Takedown recurve bows are just what their name states – recurve bows that can be taken down to pieces (normally 3 pieces).  The middle section is often referred to as the riser whereas the other two parts are simply the limbs of the bow. One simply screws these pieces together and the bow is ready to be strung. Takedown bows are very popular among hunters, especially those who don’t live near hunting grounds, as they offer great portability. As can be seen in the film Deliverance, these bows can also be excellent tools for survival. There are a lot of different bows available on the market and it may be hard to choose the right model. We hope that our takedown recurve bow reviews and guide will help you choose the best takedown recurve bow for your needs and budget.

Best Takedown Recurve Bows:

(based on personal experience, feedback from seasoned archers and hunters,  and customer reviews)

#1: Samick Sage Review

The Samick Sage is an excellent choice for beginners and experts alike since you can choose a draw weight of 25lbs and up to 60 lbs. The bow length is quite long at 62 inches. The design is very elegant, classical and similar to the Super Kodiak.  The rise of the bow is wooden and made from sturdy wood that has been laminated and so are the limbs. Like with most takedown recurve bows you can attach sights and stabilizers. The Samick Sage gives an excellent performance and tests have delivered 150 fps speeds, albeit depending on the arrow and draw weight. This bow is excellent for hunting and it produces very little noise. More details can be found here.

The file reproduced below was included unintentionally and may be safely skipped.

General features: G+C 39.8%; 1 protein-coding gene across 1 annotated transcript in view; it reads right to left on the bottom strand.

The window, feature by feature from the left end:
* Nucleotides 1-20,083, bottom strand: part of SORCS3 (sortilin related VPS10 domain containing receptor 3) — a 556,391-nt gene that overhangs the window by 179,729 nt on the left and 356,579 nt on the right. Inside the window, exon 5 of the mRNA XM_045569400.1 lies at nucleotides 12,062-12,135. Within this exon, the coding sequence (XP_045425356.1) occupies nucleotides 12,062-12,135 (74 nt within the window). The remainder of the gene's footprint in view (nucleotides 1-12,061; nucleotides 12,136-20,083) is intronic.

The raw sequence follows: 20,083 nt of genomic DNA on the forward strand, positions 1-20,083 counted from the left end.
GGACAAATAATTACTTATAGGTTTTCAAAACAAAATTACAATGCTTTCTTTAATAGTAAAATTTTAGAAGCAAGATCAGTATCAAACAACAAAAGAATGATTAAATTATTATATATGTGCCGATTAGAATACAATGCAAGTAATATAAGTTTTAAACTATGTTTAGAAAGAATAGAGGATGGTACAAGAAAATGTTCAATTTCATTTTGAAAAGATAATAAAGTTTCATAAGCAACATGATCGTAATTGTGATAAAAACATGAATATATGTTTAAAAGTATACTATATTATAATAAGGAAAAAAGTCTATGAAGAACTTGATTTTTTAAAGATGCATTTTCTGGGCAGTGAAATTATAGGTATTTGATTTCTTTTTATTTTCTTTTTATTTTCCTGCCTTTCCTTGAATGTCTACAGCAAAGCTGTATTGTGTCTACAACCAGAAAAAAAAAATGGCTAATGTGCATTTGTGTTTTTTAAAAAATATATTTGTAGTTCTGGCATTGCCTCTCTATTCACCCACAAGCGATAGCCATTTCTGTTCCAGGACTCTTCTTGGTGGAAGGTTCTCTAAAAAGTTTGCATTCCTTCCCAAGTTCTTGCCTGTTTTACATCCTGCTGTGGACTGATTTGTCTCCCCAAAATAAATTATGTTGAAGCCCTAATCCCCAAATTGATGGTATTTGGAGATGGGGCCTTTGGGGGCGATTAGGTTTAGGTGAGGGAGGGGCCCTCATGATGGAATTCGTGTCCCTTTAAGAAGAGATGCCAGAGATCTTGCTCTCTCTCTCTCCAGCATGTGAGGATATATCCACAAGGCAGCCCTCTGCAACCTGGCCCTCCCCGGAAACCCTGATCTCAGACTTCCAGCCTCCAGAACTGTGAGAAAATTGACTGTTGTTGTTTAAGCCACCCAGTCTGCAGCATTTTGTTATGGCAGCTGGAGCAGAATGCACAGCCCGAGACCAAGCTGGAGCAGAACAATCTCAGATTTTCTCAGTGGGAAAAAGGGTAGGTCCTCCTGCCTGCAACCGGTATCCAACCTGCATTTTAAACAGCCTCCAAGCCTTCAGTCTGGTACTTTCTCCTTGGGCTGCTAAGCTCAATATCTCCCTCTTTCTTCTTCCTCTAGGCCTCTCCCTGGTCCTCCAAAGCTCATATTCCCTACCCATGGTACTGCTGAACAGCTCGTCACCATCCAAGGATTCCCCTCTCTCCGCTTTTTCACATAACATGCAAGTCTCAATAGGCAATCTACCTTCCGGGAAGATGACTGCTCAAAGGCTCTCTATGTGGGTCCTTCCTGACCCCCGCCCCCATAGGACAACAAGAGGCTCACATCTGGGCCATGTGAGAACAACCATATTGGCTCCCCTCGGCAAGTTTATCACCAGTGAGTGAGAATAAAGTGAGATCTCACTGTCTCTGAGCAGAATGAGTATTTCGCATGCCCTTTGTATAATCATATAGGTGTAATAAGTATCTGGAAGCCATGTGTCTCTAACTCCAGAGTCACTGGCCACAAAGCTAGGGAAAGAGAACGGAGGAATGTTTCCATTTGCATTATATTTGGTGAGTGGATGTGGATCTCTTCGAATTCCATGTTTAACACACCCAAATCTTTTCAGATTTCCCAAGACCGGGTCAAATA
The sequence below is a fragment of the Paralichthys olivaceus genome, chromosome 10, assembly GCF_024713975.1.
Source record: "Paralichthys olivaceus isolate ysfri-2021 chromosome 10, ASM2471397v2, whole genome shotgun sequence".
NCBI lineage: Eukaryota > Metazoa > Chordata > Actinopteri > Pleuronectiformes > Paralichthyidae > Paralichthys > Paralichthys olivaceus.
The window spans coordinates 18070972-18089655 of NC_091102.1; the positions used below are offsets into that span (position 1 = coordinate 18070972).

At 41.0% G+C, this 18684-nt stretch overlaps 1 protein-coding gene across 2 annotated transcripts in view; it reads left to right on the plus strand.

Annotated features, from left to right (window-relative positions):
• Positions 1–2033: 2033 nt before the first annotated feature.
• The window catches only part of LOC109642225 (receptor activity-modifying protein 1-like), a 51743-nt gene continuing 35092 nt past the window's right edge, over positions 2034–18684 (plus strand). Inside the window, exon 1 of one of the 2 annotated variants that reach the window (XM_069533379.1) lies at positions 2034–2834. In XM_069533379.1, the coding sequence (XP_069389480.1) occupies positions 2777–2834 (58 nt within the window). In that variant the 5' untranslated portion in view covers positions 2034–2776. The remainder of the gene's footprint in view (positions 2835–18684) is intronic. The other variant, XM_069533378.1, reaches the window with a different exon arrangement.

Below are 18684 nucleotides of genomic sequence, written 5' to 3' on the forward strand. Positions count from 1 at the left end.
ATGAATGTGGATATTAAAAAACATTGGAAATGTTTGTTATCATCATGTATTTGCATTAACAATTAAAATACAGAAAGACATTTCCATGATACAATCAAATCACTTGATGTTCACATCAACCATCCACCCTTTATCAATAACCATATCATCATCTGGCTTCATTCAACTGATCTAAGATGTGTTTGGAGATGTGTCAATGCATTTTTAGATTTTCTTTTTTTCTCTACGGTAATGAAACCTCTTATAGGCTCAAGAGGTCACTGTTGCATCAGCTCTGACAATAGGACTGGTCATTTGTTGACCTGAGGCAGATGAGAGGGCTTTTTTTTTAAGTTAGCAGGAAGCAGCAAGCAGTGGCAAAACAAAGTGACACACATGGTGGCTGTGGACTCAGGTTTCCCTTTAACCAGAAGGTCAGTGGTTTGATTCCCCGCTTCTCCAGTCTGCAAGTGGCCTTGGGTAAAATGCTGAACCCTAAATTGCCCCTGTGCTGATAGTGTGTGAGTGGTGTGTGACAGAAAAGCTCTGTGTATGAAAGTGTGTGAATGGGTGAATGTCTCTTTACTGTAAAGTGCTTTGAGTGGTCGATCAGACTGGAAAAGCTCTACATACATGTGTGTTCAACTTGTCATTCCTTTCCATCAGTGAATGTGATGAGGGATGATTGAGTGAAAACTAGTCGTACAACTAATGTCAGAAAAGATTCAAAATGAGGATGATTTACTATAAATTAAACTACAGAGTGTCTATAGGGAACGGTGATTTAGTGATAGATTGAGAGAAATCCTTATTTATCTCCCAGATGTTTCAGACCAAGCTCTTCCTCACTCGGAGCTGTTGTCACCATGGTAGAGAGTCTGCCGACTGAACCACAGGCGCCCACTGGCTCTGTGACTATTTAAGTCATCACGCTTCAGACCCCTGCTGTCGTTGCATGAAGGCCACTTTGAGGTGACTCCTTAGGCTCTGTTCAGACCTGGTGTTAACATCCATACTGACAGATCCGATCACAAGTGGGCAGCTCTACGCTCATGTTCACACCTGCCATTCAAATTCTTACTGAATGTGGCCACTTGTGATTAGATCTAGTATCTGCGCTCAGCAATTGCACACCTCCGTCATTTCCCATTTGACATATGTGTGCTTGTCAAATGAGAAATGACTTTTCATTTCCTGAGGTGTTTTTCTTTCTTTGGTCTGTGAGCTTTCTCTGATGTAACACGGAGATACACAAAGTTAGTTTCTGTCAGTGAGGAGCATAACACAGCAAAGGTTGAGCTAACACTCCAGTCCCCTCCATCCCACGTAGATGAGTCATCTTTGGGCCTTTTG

>>Click here to see more reviews of Samick Sage<<

#2: Martin Jaguar Review

The Martin Jaguar is a budget friendly bow, while still offering quality. It has 60-inch bow length and weighs only 2.7 pounds and it has a brace height of 7 inches. The draw weights offered are in the range of 30lbs to 55lbs. One great feature is that the rise is fitted with Martin’s patented Thermal V grip, which ensures that you keep your grip on the bow – no matter what. As hunters know, different weather conditions can make it hard to maintain a firm grip on the bow, however, that problem is solved with the patent. Overall, if you are looking for an inexpensive way to get into archery or hunting, then this bow is definitely worth the look.

>>Click here to see more reviews of Martin Jaguar<<

#3: OMP Explorer 2.0 Review

If you are searching for a bow for novices or young individuals, then this bow should be high on the list. It is offered in left and right handed variants as well as 54 and 62-inch bow lengths. The former is intended for very young individuals or smaller persons since the draw weight is 24lbs, whereas the latter has draw lengths of 30lbs, 35lbs, and 40lbs. The OMP Explorer 2.0 is not recommended for hunting game due to the low draw weights and because of the high noise it emits while shooting. However, for hunting smaller creatures this bow suffices. All in all, this bow is great for beginners would want to get a feel for archery especially because it allows for accessories such as stabilizers and sights.